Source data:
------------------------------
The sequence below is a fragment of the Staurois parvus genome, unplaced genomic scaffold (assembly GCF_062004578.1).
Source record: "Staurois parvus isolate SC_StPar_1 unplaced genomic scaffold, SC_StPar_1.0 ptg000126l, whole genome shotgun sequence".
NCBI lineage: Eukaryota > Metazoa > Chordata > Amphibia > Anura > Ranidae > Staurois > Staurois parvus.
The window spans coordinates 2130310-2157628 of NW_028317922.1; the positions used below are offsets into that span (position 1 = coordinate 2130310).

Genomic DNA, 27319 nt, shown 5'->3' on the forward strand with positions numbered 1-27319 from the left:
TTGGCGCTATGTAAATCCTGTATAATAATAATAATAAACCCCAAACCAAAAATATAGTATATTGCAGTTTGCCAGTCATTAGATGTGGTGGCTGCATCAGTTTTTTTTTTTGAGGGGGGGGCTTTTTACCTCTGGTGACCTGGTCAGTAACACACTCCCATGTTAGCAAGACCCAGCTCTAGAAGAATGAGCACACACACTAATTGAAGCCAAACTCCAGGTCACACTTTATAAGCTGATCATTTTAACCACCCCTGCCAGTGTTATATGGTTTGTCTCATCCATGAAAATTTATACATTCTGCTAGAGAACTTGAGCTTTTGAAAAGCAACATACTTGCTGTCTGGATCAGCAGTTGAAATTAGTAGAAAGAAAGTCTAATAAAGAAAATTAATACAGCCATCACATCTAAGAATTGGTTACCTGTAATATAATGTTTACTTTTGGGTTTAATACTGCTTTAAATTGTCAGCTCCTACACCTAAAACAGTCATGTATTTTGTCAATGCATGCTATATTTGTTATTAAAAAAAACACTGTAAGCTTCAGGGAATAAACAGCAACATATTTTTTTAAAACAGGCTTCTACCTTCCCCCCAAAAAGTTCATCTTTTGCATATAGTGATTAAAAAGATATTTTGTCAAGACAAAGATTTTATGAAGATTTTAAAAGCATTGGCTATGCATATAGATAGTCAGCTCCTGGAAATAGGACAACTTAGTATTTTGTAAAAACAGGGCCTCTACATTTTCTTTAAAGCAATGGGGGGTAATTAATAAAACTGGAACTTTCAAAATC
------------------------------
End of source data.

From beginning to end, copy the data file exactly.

The sequence below is a fragment of the Staurois parvus genome, unplaced genomic scaffold (assembly GCF_062004578.1).
Source record: "Staurois parvus isolate SC_StPar_1 unplaced genomic scaffold, SC_StPar_1.0 ptg000126l, whole genome shotgun sequence".
NCBI lineage: Eukaryota > Metazoa > Chordata > Amphibia > Anura > Ranidae > Staurois > Staurois parvus.
The window spans coordinates 2130310-2157628 of NW_028317922.1; the positions used below are offsets into that span (position 1 = coordinate 2130310).

Genomic DNA, 27319 nt, shown 5'->3' on the forward strand with positions numbered 1-27319 from the left:
TTGGCGCTATGTAAATCCTGTATAATAATAATAATAAACCCCAAACCAAAAATATAGTATATTGCAGTTTGCCAGTCATTAGATGTGGTGGCTGCATCAGTTTTTTTTTTTGAGGGGGGGGCTTTTTACCTCTGGTGACCTGGTCAGTAACACACTCCCATGTTAGCAAGACCCAGCTCTAGAAGAATGAGCACACACACTAATTGAAGCCAAACTCCAGGTCACACTTTATAAGCTGATCATTTTAACCACCCCTGCCAGTGTTATATGGTTTGTCTCATCCATGAAAATTTATACATTCTGCTAGAGAACTTGAGCTTTTGAAAAGCAACATACTTGCTGTCTGGATCAGCAGTTGAAATTAGTAGAAAGAAAGTCTAATAAAGAAAATTAATACAGCCATCACATCTAAGAATTGGTTACCTGTAATATAATGTTTACTTTTGGGTTTAATACTGCTTTAAATTGTCAGCTCCTACACCTAAAACAGTCATGTATTTTGTCAATGCATGCTATATTTGTTATTAAAAAAAACACTGTAAGCTTCAGGGAATAAACAGCAACATATTTTTTTAAAACAGGCTTCTACCTTCCCCCCAAAAAGTTCATCTTTTGCATATAGTGATTAAAAAGATATTTTGTCAAGACAAAGATTTTATGAAGATTTTAAAAGCATTGGCTATGCATATAGATAGTCAGCTCCTGGAAATAGGACAACTTAGTATTTTGTAAAAACAGGGCCTCTACATTTTCTTTAAAGCAATGGGGGGTAATTAATAAAACTGGAACTTTCAAAATC